To Pay or not to Play?: The Role of DJs in Licensing of Copyright in Kenya

It all started with this lone tweet from your favourite DJ’s favourite DJ:

Endless tweets, tweefs and radio interviews later, the air does not seem to be quite clear yet on the important role that DJs must play in the collective management of copyright and related rights in Kenya.

The common point of departure is the Copyright Act of Kenya Cap 12 of 2001. From this Act, it is clear that all the rights in a song or music work belong to the composer. However, as soon as the song or musical work is fixed or recorded, then the maker of the fixation or sound recording holds the copyright for that fixation or recording.

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Wangari Maathai, Charity Ngilu, Martha Karua: Political Moments and the Legacies of ‘Mama’

“Leadership is not simply a matter of filling the top positions in a government. Nor is it a quality restricted to the ambitious, the elite, the politically gifted, or the highly educated. Indeed, not every person in a leadership position is truly a leader” – Wangari Maathai, ‘The Challenge For Africa’ (2009).

A good place to start would be the 1997 General Elections. Charity Ngilu, who was already a household name after capturing the Kitui central in Kenya’s first ever multiparty elections held in 1992, announced that she would be running for the presidency on a Social Democratic Party (SDP) ticket. “Ma saa na Ngilu”, for those who remember. We all cheered for this gallant politician who arrested our imagination when she stormed out of Mwai Kibaki’s Democratic Party (DP) and boldly struck out for the country’s top job despite a relatively short career in politics. And then, several months to the election, Wangari Maathai, too, announced that she was vying for the top job. The results? Moi won, of course. Kibaki came second, Raila, third and Ngilu managed a respectable 5th place, one notch higher than the late Martin Shikuku. As for Maathai, she came third from last in those elections with 0.07% of total votes cast.

With today’s news that Charity Ngilu will be seeking the presidency in the 2013 General Elections, one cannot help but feel that history is somewhat repeating itself. Martha Karua, the proverbial long-distance runner, launched her presidential bid a couple of years ago, and has been on the campaign trail ever since. Now Karua has company in the form of ‘Mama Rainbow’. It may be political naivete to ask, but would anyone serious about campaigning for the presidency launch a bid with only five months to the polls? Prior to her campaign announcement, wasn’t she on record that she would support Raila’s presidential ambitions? These questions may seem to you, rhetoric or a display of my ignorance, but allow me to continue.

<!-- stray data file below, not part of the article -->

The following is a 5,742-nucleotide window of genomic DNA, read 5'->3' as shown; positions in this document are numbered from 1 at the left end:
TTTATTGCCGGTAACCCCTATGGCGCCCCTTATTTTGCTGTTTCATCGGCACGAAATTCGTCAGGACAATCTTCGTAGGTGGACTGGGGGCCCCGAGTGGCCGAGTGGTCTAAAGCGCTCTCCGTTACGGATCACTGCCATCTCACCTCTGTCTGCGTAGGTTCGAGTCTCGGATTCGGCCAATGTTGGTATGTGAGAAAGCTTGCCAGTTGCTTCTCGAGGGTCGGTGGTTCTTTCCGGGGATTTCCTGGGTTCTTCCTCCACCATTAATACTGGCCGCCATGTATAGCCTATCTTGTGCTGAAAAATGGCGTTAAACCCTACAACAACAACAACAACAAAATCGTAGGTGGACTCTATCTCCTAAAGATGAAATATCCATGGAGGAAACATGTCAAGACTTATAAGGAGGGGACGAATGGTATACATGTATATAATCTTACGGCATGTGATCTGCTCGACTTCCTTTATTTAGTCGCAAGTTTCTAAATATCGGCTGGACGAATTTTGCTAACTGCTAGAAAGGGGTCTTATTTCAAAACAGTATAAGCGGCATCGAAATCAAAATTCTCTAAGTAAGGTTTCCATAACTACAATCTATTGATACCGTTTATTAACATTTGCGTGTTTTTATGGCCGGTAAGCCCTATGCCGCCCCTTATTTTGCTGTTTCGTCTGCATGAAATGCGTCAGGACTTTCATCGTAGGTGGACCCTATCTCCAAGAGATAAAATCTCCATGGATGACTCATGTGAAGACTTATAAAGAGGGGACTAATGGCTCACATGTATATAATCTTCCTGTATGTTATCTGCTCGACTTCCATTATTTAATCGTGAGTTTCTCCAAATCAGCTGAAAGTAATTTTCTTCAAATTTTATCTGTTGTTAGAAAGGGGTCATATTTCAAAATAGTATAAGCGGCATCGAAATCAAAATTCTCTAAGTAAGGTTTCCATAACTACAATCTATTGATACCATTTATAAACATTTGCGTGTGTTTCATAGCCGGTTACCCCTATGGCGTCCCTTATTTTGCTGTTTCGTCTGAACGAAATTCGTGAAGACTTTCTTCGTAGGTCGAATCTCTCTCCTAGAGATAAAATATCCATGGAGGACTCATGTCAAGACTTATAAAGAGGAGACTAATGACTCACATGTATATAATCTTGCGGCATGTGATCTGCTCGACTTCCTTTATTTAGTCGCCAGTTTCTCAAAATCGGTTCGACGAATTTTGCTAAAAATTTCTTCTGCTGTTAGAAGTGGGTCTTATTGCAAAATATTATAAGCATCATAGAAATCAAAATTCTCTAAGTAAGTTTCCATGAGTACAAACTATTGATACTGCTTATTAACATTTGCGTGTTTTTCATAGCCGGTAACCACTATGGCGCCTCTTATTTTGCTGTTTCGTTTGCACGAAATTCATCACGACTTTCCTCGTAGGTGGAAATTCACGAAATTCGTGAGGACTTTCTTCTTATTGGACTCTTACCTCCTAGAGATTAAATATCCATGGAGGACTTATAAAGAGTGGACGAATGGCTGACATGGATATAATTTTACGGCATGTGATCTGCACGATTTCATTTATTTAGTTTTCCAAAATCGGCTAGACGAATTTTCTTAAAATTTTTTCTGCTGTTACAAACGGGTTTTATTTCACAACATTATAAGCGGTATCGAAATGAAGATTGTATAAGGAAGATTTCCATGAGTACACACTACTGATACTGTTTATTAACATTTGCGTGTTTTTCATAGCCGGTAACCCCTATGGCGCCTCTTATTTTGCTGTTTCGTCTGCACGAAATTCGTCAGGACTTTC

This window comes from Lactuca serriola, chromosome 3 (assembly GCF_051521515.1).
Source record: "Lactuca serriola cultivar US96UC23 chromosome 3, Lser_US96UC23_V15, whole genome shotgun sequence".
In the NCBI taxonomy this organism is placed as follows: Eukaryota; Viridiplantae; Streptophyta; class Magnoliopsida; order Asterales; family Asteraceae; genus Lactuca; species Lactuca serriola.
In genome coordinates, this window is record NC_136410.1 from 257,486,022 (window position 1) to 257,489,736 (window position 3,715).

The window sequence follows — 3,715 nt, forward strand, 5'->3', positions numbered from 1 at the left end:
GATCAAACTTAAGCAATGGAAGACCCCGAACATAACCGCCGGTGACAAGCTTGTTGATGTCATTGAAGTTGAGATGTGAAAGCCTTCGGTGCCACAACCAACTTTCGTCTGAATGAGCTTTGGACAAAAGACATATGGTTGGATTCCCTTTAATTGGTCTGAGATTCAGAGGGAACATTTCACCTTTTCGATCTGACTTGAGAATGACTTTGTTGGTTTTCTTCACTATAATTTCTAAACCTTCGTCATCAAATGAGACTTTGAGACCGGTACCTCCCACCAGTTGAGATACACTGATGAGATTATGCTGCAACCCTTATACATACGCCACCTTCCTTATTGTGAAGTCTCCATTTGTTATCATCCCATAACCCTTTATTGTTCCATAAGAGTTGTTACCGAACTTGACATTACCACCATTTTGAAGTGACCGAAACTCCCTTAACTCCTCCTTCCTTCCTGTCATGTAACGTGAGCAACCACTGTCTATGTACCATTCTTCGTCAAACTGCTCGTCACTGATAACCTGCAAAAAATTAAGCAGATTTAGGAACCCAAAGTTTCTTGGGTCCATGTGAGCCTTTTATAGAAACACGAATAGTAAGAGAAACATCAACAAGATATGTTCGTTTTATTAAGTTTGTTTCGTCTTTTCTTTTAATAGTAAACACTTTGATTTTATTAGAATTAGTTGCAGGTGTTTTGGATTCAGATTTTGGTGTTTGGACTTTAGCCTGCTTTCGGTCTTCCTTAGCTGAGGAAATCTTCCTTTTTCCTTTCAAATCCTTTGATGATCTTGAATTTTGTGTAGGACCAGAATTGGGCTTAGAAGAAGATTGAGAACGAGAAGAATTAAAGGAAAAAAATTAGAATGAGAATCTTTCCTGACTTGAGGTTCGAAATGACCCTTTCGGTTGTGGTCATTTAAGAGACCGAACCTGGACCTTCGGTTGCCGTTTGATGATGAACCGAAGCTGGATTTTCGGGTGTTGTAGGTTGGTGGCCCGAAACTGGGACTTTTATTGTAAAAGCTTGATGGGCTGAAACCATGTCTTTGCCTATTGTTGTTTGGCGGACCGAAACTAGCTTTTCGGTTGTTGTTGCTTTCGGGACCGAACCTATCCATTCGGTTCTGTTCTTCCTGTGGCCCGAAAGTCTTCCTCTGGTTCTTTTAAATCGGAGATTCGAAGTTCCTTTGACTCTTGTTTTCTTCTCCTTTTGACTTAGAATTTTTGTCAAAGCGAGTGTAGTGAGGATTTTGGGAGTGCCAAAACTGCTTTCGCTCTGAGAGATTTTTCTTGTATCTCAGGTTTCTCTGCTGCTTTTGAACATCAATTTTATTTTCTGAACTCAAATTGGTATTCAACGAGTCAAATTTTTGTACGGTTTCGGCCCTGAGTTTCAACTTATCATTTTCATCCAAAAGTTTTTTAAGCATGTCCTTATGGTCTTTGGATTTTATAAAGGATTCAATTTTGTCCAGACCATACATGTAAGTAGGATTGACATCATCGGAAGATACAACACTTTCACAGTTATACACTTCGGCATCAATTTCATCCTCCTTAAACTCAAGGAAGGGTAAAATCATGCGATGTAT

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Drawing the Line: Online Freedom, Rights Abuses and the Constitutional Imperative

“The persistent controversy about the reach of the state’s power to restrict free thought and speech in a democracy suggests that freedom of expression has still not made an unassailable case for itself.” – Githu Muigai, Esq. (September 1993).

To speak or to otherwise express oneself is a natural, and indeed an essential human activity, part of what it means to be human. Expression is therefore a means of fulfillment of the human personality. On a larger scale, freedom of expression is essential to the functioning of a democratic state. For people to make political choices they must have access to information and to different view-points. In a democracy, the right to express grievances and to propagate or criticise policies enables people to contribute to peaceful progress and change their society.

Well, atleast in theory.

Enter the curious case of Robert Alai.

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Recent Electoral Law Amendments: The Mechanical Jurisprudence of Rogue MPs

The Statute Law Miscellaneous Amendment Bill 2012 has been controversially amended, in part, as follows:

Elections Act, 2011 (No. 24 of 2011)

Qualifications for nomination of candidates.
22. (1) A person may be nominated as a candidate for an election under this Act only if that person—
(a) is qualified to be elected to that office under the Constitution and this Act; and
(b) holds a post secondary school qualification recognised in Kenya.
(b) holds, at the minimum, a certificate for end of secondary school education recognized in Kenya.

(1) Notwithstanding any other provision of this Act and for the avoidance of doubt, a person who is nominated as a candidate for election as President or Deputy President is nevertheless eligible for nomination and may contest as a candidate for any other elective seat in the same elections.
(2) If a candidate for election as President or Deputy President is elected as such and is also elected for any other elective seat in the same elections, a vacancy shall thereupon be declared for that other elective seat and a by-election to fill such seat shall be held in accordance with this Act.